Of course, it should go without saying that all of this data is presented in aggregate, and the scroll patterns of your site’s audience may be quite different.

Links We Like: Online Media

August 9th, 2013 by Joe

As the Principle Product Owner of Chartbeat Publishing, part of my role involves staying on top of the latest and greatest stories in online media. After all, if I’m trying to build the most helpful, relevant, and effective products for our clients, I need to know the trends, developments, and new ideas that are happening in the industry.

Since I’m always adding things to my Instapaper, I thought I’d share a few favorites with you guys. Here’s a few recent stories that I found particularly pertinent and helpful to my work at Chartbeat, and my hope is that you'll find them interesting them too.

Andrew Chen looks at Vine, Twitter, SnapChat, and Dribble in a great piece on communication products with arbitrary constraints, and how these limitations affect creativity. Check out Constrained media: How Disappearing Photos, 6 Second Videos, and 140 Characters Are Conquering the World.

I’m a big fan of Medium and their future-focused approach to content – so it’s no surprise their internal management structure is strikingly innovative as well. Read about it in How Medium Is Building A New Kind of Company with No Managers.

As we continue to think about the role of brands as publishers, Federated Media Publishing's John Battelle announces the company’s foray, a new product suite that combines programmatic adtech with content marketing as a means of better brand building in Great Content, Meet Great Targeting (and Reach)

MediaBizBlogger reflects on the recently-released IDC study on the rise of the 3rd platform, essentially confirming that publishers need to focus on mobile and tablet audiences more than ever in The Hyper-Connected, Mobile Audience Will Force Publishers to Act.

Along those lines of thinking about distinct audiences, check out this helpful how-to piece about short-form content from Social Media Today, Where and Why You Should Publish Short-Form Content.

And finally, here’s an oldie but a goodie from Smashing Magazine about the importance of incorporating a storytelling approach to UX design in Better Experience through Using Storytelling.

Where do I find many of these great posts? Jason Hirschhorn's daily newsletter is the single best resource I've discovered. Go sign up!

What articles have you enjoyed recently? Have you read any of the ones I’ve mentioned above? Share your thoughts in the Comments below.

Tweets on Tweets: Our Most Beloved Summer Tweets So Far

August 7th, 2013 by Kate

At Chartbeat, we love hearing all the cool, crazy, smart, and quirky things our clients, partners, and pals have to say about us. We’re constantly looking for awesome ways to reach and be reached and Twitter has definitely been a great help for us in terms of keeping in touch with all of you beautiful people out there. We wanted to share out some of the tweet love – check below for a grab bag of some of our favorite tweets of the summer so far:         With us, there is no such thing as over-communication, so keep those tweets coming! And who knows, you might even make our next edition. If you're not following us on Twitter, check us out here.

How WFAA Uses Chartbeat for On-Air and Online Collaboration

August 6th, 2013 by Brian

As an Account Manager here at Chartbeat, I love sharing the cool things our clients are doing – and occasionally throwing in a Chartbeat humblebrag too. I hope you'll enjoy this quick use case about the WFAA news site in Texas that uses real-time data to inform not just its website, but its on-air newscast as well. Share your thoughts in the Comments section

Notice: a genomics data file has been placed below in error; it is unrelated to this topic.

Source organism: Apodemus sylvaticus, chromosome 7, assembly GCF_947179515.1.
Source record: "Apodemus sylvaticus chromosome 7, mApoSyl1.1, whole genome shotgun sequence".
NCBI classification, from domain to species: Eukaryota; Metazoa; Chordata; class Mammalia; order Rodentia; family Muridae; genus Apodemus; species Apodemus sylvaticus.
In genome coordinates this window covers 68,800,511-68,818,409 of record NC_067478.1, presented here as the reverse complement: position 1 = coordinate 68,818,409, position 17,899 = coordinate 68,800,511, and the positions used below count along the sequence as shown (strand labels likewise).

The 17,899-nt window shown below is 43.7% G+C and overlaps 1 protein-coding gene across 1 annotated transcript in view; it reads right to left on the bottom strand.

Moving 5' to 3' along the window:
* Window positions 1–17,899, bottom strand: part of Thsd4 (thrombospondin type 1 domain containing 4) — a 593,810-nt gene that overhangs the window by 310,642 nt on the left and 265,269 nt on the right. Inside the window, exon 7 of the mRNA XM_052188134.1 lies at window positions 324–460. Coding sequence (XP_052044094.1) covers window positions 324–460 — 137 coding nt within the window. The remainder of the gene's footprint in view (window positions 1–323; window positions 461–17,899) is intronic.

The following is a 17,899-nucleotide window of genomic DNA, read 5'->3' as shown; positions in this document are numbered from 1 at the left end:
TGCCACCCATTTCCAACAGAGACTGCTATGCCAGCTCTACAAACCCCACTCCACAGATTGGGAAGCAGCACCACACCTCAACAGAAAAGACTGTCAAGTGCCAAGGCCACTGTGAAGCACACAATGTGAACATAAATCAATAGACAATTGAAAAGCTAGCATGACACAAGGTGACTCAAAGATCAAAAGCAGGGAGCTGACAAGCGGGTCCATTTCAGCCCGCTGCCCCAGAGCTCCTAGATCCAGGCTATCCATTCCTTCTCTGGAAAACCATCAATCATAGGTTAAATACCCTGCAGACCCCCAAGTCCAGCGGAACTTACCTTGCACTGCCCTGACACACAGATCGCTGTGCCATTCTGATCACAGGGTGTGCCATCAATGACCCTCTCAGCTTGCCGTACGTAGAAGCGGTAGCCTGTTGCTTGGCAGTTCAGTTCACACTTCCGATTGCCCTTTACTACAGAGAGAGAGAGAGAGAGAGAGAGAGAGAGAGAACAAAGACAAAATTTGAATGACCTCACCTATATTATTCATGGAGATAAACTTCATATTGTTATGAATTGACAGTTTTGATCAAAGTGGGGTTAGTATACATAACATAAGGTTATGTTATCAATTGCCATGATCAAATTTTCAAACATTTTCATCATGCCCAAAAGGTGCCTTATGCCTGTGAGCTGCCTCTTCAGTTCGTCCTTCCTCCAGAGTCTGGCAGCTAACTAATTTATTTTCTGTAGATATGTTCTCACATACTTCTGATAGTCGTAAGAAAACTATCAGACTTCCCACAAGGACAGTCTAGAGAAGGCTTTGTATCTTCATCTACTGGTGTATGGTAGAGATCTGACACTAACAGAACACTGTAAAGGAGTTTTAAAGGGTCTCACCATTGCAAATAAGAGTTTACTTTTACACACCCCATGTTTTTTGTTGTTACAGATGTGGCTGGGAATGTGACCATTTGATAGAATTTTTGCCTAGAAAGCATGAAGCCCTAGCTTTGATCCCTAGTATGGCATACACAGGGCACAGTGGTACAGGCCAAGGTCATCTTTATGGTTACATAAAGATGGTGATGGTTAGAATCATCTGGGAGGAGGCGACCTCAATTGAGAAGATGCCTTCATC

The Issue: Ready for real-time data

WFAA-Dallas, a Belo news network affiliate, was taking on a huge challenge. For the first time, WFAA was integrating its digital and on-air teams for more cohesive coverage, with the two teams increasing their collaboration on content. This team reconfigurement included making online content data available to all on-air producers –  no easy task.

Back then, WFAA’s original analytics programs required creating reports that only sometimes made it to the TV team in time for the midday news show. That data was often several hours old – meaning the window of opportunity to promote a spiking story was lost, nor were the TV producers always aware of sudden high-traffic stories. WFAA needed data that matched the pace of their newly aligned TV and online teams. (Bet you see where this is going, right?)
wfaa belo-2
Data-driven integration

In 2011, Belo brought Chartbeat to their network of stations, including WFAA. Chartbeat’s real-time data was soon an integral part of the newsroom’s workflow. To bridge the teams and facilitate the constant dialogue between them they physically combined the newsrooms and put up two easy-to-see Chartbeat monitors that display WFAA’s data.

The two large Chartbeat monitors – one complete with keyboard and mouse for real-time interaction – provide an ambient way for the team to stay informed up-to-the-minute about WFAA’s audience. Through these the both teams know what digital content could benefit from on-air follow up. Douglass Boehner, Digital Operations Manager describes the staff using Chartbeat as a source for discovering content that has great online or on-air potential.

Stronger content from screen to screen

These days a typical online-TV integrated workflow might start off with a story that spikes on Chartbeat. The digital team then promotes the story through social media. The on-air team adds it to the next broadcast and incorporates online or social comments.

WFAA’s efforts are an example of collaboration at its finest, in part due to both teams digging in to Chartbeat’s real-time data. TV producers are informed about story ideas that might otherwise stay beneath their radar. They know what their audience is reading and talking about every second of the day.

“Chartbeat starts the conversation.
It’s there telling you things you need to know right now.
Chartbeat doesn’t dictate the news, but it can create a strategy for what needs to be done."
- Douglass Boehner, Operations Manager, WFAA.COM